The former chief executive officer and chairman of the board of Homestore.com has been sentenced to four-and-a-half years in federal prison for presiding over a scheme to commit securities fraud by artificially inflating the publicly traded company’s advertising revenue to appear to be more profitable to Wall Street analysts. Stuart Wolff of Westlake Village, Calif. was sentenced by United States District Judge Gary A. Feess, who ordered Wolff to begin serving his sentence by June 21.
“The conduct caused widespread injury to untold numbers of people in the stock market,” Judge Feess said, referring to the Homestore scheme, which he called a “calculated deception of the public.”
Wolff pleaded guilty in January to one count of conspiracy to commit securities fraud through fraudulent, “round-trip” transactions that were designed to artificially inflate Homestore’s revenue in 2001. In the round-trip deals, Homestore paid millions of dollars to vendors for products and services that Homestore did not need or never used. The sole reason for paying the vendors was to start a circular flow of funds that would improperly return to Homestore as revenue. When he pleaded guilty, Wolff admitted that he entered into an agreement with other senior Homestore executives to record advertising revenue from those deals in order to make false statements to investors and federal regulators about Homestore’s true financial condition. Homestore improperly recorded more than $60 million in phony revenue from fraudulent transactions during the first three quarters of 2001. As a result of the financial scandal that erupted when the round-trip scheme was revealed, Homestore’s stock price dropped sharply, and more than $1 billion in shareholder equity disappeared. The company was forced to eliminate more than 1,000 jobs to cut costs and stay out of bankruptcy. While the company still operates under the name Move Inc., its stock still trades at a price far below what it once did in 2001.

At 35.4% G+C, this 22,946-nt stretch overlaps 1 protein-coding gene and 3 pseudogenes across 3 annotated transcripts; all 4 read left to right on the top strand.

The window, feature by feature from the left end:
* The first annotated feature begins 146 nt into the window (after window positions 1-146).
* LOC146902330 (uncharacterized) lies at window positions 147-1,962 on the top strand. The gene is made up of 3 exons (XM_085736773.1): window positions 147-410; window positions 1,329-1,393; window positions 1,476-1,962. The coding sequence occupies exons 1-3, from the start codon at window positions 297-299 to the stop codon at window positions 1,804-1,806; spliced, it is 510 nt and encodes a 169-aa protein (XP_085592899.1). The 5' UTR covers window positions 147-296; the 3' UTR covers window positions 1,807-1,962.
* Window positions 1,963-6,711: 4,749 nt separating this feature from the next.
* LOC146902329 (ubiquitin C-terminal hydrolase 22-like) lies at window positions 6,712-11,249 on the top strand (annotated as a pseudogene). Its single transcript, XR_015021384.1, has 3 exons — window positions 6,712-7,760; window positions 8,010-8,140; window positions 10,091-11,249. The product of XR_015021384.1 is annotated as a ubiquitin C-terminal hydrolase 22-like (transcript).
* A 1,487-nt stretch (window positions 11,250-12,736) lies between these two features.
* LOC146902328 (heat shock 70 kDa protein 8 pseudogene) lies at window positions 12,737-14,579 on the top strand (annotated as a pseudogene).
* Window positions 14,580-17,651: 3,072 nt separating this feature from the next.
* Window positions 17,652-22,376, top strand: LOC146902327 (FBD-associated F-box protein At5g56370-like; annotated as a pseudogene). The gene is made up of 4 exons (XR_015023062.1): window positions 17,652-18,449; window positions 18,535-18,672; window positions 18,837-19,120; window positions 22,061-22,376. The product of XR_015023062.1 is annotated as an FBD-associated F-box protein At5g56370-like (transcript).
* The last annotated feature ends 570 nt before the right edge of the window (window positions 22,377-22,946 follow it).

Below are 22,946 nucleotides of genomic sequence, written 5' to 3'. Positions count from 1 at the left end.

“Wolff was a hands-on, brilliant executive who participated in all major (and many minor) corporate decisions for Homestore,” prosecutors wrote in a sentencing brief that noted Wolff participated in the scheme by approving huge cash transfers for the deals, assisting in the collection of fraudulent revenue from business partners, and publicizing Homestore’s fabricated financial results to investors.
“Along the way, Wolff profited personally by selling millions of dollars of stock at inflated prices when he knew Homestore was deceiving the market about its financial results,” according to the sentencing memo, which argued Wolff realized profits of more than $8.6 million when he sold his stock in 2001.
In 2006, Wolff was convicted at trial of more than a dozen criminal charges and was sentenced to 15 years in federal prison. However, the U.S. 9th Circuit Court of Appeals reversed the conviction in January 2008, finding that the trial judge should have been recused from the trial. The case was returned to the District Court and was reassigned to Judge Feess. Wolff is the 12th individual convicted of federal charges and sentenced in relation to the Homestore scheme. The other 11 defendants convicted in this case previously received sentences ranging from probation to 27 months in custody.
The investigation into the securities fraud violations by individuals at Homestore.com was conducted by the Federal Bureau of Investigation (FBI). Move Inc. fully cooperated in the investigation.
For more information, visit www.usdoj.gov.